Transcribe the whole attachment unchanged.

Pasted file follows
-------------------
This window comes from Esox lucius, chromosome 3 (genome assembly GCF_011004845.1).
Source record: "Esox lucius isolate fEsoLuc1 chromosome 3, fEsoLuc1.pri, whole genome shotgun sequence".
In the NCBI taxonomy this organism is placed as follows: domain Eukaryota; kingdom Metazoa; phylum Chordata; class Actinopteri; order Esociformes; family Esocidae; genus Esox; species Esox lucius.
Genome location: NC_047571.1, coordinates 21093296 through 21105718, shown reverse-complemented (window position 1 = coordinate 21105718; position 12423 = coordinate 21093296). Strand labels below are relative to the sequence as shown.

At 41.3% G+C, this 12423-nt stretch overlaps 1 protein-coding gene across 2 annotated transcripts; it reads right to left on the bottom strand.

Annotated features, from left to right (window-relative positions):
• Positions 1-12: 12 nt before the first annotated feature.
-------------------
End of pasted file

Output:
This window comes from Esox lucius, chromosome 3 (genome assembly GCF_011004845.1).
Source record: "Esox lucius isolate fEsoLuc1 chromosome 3, fEsoLuc1.pri, whole genome shotgun sequence".
In the NCBI taxonomy this organism is placed as follows: domain Eukaryota; kingdom Metazoa; phylum Chordata; class Actinopteri; order Esociformes; family Esocidae; genus Esox; species Esox lucius.
Genome location: NC_047571.1, coordinates 21093296 through 21105718, shown reverse-complemented (window position 1 = coordinate 21105718; position 12423 = coordinate 21093296). Strand labels below are relative to the sequence as shown.

At 41.3% G+C, this 12423-nt stretch overlaps 1 protein-coding gene across 2 annotated transcripts; it reads right to left on the bottom strand.

Annotated features, from left to right (window-relative positions):
• Positions 1-12: 12 nt before the first annotated feature.